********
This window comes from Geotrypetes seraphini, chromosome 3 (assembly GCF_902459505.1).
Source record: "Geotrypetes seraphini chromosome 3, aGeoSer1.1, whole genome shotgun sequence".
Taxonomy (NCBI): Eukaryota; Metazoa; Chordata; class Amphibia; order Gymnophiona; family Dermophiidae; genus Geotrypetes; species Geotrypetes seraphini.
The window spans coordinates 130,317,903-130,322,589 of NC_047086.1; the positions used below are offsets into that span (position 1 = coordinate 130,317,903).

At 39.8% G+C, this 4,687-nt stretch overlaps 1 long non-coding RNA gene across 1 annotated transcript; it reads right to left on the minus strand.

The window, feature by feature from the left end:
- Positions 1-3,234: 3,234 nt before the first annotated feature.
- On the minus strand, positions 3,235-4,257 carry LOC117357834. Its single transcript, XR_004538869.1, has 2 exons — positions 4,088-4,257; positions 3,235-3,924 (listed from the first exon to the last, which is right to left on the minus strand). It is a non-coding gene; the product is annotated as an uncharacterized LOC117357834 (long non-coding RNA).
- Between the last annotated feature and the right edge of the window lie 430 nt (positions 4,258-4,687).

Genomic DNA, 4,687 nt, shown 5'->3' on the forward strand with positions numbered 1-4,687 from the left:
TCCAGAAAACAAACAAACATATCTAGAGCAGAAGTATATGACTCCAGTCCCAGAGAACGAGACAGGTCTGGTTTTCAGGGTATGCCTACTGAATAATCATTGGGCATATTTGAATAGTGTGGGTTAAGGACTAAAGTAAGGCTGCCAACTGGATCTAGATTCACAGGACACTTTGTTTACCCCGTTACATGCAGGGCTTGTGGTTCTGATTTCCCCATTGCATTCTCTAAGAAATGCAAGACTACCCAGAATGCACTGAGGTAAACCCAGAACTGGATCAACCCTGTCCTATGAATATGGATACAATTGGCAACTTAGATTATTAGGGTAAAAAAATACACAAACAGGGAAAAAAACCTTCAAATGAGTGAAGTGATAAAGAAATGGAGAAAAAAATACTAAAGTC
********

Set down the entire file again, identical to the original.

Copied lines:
This window comes from Geotrypetes seraphini, chromosome 3 (assembly GCF_902459505.1).
Source record: "Geotrypetes seraphini chromosome 3, aGeoSer1.1, whole genome shotgun sequence".
Taxonomy (NCBI): Eukaryota; Metazoa; Chordata; class Amphibia; order Gymnophiona; family Dermophiidae; genus Geotrypetes; species Geotrypetes seraphini.
The window spans coordinates 130,317,903-130,322,589 of NC_047086.1; the positions used below are offsets into that span (position 1 = coordinate 130,317,903).

At 39.8% G+C, this 4,687-nt stretch overlaps 1 long non-coding RNA gene across 1 annotated transcript; it reads right to left on the minus strand.

The window, feature by feature from the left end:
- Positions 1-3,234: 3,234 nt before the first annotated feature.
- On the minus strand, positions 3,235-4,257 carry LOC117357834. Its single transcript, XR_004538869.1, has 2 exons — positions 4,088-4,257; positions 3,235-3,924 (listed from the first exon to the last, which is right to left on the minus strand). It is a non-coding gene; the product is annotated as an uncharacterized LOC117357834 (long non-coding RNA).
- Between the last annotated feature and the right edge of the window lie 430 nt (positions 4,258-4,687).

Genomic DNA, 4,687 nt, shown 5'->3' on the forward strand with positions numbered 1-4,687 from the left:
TCCAGAAAACAAACAAACATATCTAGAGCAGAAGTATATGACTCCAGTCCCAGAGAACGAGACAGGTCTGGTTTTCAGGGTATGCCTACTGAATAATCATTGGGCATATTTGAATAGTGTGGGTTAAGGACTAAAGTAAGGCTGCCAACTGGATCTAGATTCACAGGACACTTTGTTTACCCCGTTACATGCAGGGCTTGTGGTTCTGATTTCCCCATTGCATTCTCTAAGAAATGCAAGACTACCCAGAATGCACTGAGGTAAACCCAGAACTGGATCAACCCTGTCCTATGAATATGGATACAATTGGCAACTTAGATTATTAGGGTAAAAAAATACACAAACAGGGAAAAAAACCTTCAAATGAGTGAAGTGATAAAGAAATGGAGAAAAAAATACTAAAGTC